We can draw a few conclusions as well. Big Data is maturing at breakneck pace. Only 9 years separate the apparition of a disconnected ensemble of technologies in 2004 designed independently and the surge of platforms whose components are designed to work together from bottom to top. The focus is now on applications rather than in technologies. Tell me what do you want Big Data for and I will suggest you a few technologies that fit your purpose.
A few vendors are now filling the gaps of software and architecture to offer comprehensive and ambitious real-time and interactive uses. The technology is now fitter, cheaper and more performing than ever. More crucially, if the first edition of Big Data Spain increased the awareness of Big Data at CTO and CIO level, this second edition turned it visible to the boardroom level of large companies in Spain. We are proud to have had attendees from companies like El Corte Inglés or Mapfre meet the most relevant professional of Big Data at the event. Big Data is now a reality for the enterprise and large corporations.
You could feel the excitement and momentum of Big Data for two days in Madrid. The question now is whether your company is going to adapt Big Data, but rather when and how.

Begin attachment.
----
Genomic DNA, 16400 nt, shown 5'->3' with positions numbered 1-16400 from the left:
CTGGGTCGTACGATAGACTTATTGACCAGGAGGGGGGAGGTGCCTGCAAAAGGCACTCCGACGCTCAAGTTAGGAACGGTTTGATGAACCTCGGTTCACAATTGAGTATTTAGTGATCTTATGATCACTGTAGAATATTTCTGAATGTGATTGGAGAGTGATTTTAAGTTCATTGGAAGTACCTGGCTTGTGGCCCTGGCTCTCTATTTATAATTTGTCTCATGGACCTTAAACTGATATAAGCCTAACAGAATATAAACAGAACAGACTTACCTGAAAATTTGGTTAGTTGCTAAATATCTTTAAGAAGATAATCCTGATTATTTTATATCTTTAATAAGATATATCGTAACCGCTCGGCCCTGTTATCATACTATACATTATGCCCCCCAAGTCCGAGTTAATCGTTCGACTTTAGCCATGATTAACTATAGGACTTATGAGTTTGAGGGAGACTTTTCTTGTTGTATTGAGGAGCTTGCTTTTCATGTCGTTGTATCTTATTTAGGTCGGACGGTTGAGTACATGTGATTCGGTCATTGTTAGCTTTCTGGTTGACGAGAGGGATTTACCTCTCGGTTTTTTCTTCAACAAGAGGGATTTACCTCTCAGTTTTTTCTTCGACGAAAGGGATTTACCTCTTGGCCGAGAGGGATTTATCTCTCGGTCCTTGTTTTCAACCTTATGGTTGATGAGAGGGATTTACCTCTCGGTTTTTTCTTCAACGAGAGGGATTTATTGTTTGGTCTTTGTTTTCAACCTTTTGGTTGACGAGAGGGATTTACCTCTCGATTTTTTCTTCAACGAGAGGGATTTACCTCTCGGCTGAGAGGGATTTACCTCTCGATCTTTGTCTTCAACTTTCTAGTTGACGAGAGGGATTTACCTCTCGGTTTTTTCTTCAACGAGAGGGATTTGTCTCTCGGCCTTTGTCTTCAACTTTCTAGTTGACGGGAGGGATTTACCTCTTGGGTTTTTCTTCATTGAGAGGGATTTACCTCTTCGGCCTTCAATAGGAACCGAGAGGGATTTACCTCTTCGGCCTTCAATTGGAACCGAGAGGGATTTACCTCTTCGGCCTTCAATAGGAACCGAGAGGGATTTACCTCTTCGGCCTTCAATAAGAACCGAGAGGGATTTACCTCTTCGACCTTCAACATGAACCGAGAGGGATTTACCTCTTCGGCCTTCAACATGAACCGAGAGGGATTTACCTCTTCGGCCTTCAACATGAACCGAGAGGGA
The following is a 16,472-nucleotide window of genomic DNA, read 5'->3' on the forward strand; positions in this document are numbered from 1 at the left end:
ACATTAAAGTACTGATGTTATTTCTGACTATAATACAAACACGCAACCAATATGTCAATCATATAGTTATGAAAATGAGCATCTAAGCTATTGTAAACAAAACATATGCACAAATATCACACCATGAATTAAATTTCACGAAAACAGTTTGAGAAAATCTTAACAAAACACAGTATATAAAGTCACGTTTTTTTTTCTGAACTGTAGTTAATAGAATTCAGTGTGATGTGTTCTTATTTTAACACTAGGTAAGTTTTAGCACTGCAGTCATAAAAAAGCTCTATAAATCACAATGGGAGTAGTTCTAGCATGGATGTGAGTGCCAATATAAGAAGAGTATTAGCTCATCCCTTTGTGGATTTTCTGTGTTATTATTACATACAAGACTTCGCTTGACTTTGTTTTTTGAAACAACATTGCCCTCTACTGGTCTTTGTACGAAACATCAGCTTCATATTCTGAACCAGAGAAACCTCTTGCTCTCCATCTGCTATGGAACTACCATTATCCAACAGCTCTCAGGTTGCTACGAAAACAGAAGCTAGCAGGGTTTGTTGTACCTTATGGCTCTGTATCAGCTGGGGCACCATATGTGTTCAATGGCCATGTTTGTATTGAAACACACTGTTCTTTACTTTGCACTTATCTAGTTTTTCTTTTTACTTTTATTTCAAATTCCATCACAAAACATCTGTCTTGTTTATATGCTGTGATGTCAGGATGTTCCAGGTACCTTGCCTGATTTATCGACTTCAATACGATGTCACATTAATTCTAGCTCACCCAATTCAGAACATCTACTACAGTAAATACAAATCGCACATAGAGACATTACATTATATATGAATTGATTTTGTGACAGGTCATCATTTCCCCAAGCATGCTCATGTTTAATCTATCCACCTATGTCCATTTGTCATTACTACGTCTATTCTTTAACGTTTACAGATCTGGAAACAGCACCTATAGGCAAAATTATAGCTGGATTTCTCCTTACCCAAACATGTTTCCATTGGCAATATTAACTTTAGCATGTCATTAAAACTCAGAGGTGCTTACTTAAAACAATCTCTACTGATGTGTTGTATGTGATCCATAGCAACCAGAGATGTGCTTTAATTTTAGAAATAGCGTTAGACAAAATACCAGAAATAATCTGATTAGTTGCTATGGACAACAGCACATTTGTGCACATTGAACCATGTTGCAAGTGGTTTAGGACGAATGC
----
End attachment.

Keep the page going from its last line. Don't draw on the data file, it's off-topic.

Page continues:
Many people are surprised to know that the work of organization of an annual event of this caliber starts exactly next day after the event. We are now working on Big Data Spain 2014. If you are among those who shape up this industry, drop us an email and we will talk about how to contribute to the conference in November.
Until then, a few final words. All this effort was worth every minute of it thanks to the people that I met and I worked with. We put together world class speakers with top professionals in a venue for two days. A couple of experts told me that there are no events about Big Data of this size and outreach in their countries (France and Italy). We proved to ourselves that it is possible to organize and host the technology event that we would have liked to attend. We hope to inspire others.
We thank every single one of those of you who attended the conference, speakers, sponsors, staff, media and everyone who had comment for us. Last but not least, special thanks to Abraham Otero of javaHispano for his experience, his dependability and his patience with us
On a note closer to home, BDS13 was special to us in that Stratio, a Spark-based platform, was announced. Stratio shares a bunch of founders and investors with Paradigma and it will be a hot start-up to watch unfolding.